McCORDSVILLE — City officials are seeking residents’ input on the future of the town’s parks system, including whether they would support a tax increase to pay for improvements.
Local leaders have posted an online survey where community members can weigh in this month as members of the town’s parks board prepare to update the department’s priorities.
The survey, which can be found on the town’s website, mccordsville.org, is designed to gauge residents’ interest in specific park services and amenities, including trails, landscaping and new facilities, said town manager Tonya Galbraith.
More than 300 residents have taken the survey since it was launched at the beginning of the month, Galbraith said, adding that the majority of early responses have indicated a demand for more trails and park facilities.
The survey, which consists of 13 questions, ranging from multiple choice to open-ended responses, will remain open several more weeks, Galbraith said.
Kim Pearson, one of six members on the parks board, said she’s pleased with the response rate so far, though she’s still eager to hear from more residents as the board aims to guide growth throughout town.
Based on projections, McCordsville’s population, which is currently estimated at about 4,800, is expected to increase to 11,500 by 2020 as development continues to spread to the area from Marion and Hamilton counties.
As more families and businesses move to the area, it’s important for town officials to receive feedback to make sure their plans align with residents’ needs, Pearson said.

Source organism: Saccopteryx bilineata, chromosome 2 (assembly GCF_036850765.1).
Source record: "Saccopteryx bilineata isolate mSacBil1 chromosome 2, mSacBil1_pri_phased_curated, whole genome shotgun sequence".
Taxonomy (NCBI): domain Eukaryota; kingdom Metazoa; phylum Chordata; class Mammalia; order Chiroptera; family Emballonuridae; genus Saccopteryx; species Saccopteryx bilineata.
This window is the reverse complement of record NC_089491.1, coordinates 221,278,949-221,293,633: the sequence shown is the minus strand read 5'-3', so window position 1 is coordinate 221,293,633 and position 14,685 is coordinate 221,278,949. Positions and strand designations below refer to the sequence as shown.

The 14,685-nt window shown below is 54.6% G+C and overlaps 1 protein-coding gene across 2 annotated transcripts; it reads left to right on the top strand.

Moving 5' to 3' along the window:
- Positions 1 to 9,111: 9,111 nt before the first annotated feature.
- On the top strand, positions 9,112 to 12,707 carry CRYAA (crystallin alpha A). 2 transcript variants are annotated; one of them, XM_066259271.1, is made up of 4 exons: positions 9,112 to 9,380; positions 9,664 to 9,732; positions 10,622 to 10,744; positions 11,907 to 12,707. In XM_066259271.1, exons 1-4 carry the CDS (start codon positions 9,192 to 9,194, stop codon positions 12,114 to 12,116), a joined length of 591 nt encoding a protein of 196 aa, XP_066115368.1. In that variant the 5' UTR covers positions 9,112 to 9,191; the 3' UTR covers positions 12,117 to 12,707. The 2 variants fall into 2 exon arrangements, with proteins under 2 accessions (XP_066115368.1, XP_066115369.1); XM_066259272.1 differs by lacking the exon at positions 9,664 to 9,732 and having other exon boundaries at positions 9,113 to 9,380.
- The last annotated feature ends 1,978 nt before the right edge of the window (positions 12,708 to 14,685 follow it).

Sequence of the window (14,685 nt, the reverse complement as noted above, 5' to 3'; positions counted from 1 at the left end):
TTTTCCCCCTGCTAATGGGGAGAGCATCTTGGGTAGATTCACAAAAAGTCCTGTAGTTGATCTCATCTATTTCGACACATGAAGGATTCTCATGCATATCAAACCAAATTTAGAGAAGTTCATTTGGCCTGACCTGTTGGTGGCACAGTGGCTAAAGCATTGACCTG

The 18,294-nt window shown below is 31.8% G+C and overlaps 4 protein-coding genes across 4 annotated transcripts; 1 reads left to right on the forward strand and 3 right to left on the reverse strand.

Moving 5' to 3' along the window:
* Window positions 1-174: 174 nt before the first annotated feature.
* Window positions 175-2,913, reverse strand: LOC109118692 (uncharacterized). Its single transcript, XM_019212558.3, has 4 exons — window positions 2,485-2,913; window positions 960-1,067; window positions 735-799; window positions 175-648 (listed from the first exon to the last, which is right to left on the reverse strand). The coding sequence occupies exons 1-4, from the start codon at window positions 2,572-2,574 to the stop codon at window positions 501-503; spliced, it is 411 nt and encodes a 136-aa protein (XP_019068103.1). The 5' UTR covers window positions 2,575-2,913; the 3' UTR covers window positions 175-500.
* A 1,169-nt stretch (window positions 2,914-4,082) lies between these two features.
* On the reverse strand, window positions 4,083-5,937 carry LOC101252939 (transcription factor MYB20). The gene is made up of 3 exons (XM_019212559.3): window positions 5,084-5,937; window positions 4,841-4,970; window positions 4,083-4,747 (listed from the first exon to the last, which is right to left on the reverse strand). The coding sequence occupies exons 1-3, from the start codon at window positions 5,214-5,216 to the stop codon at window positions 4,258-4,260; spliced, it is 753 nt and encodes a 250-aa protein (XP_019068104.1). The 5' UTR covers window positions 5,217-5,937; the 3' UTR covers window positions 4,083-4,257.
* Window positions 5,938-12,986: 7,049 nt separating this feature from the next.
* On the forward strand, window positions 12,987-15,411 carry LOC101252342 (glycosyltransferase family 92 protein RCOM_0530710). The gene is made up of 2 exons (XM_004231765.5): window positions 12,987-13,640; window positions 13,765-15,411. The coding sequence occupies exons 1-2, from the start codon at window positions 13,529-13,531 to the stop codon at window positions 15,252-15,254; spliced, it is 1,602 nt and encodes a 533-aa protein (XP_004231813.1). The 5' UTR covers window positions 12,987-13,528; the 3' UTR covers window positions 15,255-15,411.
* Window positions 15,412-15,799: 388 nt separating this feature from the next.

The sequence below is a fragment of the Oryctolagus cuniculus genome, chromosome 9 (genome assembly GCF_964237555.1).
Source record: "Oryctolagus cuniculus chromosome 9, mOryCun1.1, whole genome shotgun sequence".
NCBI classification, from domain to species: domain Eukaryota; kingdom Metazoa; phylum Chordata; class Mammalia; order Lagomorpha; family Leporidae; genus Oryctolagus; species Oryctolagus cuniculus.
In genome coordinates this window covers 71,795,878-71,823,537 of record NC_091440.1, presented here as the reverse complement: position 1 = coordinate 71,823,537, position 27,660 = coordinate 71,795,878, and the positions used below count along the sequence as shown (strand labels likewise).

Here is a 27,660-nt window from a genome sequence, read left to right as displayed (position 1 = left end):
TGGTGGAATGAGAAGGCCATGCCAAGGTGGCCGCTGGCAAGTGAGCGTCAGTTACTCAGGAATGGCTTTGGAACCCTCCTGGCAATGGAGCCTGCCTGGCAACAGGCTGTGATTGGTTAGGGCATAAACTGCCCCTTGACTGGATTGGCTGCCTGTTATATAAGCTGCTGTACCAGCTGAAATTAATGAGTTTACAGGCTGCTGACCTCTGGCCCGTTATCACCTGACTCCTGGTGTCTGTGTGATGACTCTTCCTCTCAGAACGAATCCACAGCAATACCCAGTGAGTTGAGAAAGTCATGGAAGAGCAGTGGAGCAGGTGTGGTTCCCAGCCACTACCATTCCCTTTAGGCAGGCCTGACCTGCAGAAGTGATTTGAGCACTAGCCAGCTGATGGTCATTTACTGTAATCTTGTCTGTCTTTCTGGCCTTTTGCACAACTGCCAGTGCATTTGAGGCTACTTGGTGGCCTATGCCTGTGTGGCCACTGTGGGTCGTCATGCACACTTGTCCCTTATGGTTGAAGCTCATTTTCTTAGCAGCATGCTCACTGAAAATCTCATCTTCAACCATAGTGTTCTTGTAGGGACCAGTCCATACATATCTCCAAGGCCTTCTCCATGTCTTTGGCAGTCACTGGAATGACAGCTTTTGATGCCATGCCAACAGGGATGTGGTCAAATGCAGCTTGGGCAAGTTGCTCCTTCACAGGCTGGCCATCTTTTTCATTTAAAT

Currently, the board oversees one park, Town Hall Community Park, 6280 W. County Road 800N, which sits on five acres behind town hall and features a shelter, walking path and garden area.
Last year, the town also opened a multi-use path for walkers and bikers, which stretches more than two miles and connects to other pathways in Hamilton County.
Though the parks board won’t officially decide its goals until the survey has closed, Pearson said she and other members are eager to expand the area’s trail network, establishing pathways that link between neighborhoods and connect to existing trails in nearby Marion and Hamilton counties.
The board will factor survey results into a five-year plan, Pearson said, using residents’ responses to prioritize certain projects and to apply for grants from local and state organizations.
Pearson said she also hopes to raise awareness of the town’s so-called “Brighter McCordsville Fund,” a community endowment used to collect funds for local projects.
Julie Brown, who moved to McCordsville in 2014 to raise her three children, between ages 2 and 8, said she appreciates that town officials are seeking public input on the department’s goals.
In coming years, Brown said she’s like to see the creation of more parks, especially as subdivisions and retail centers continue popping up throughout the community.
Once the survey is closed, the parks board, which meets monthly, will review results, Pearson said.
The Town of McCordsville is asking community members to take a survey as the parks board seeks to plan future growth. The surveys, which can be accessed on the town’s webpage, www.mccordsville.org, will close in coming weeks.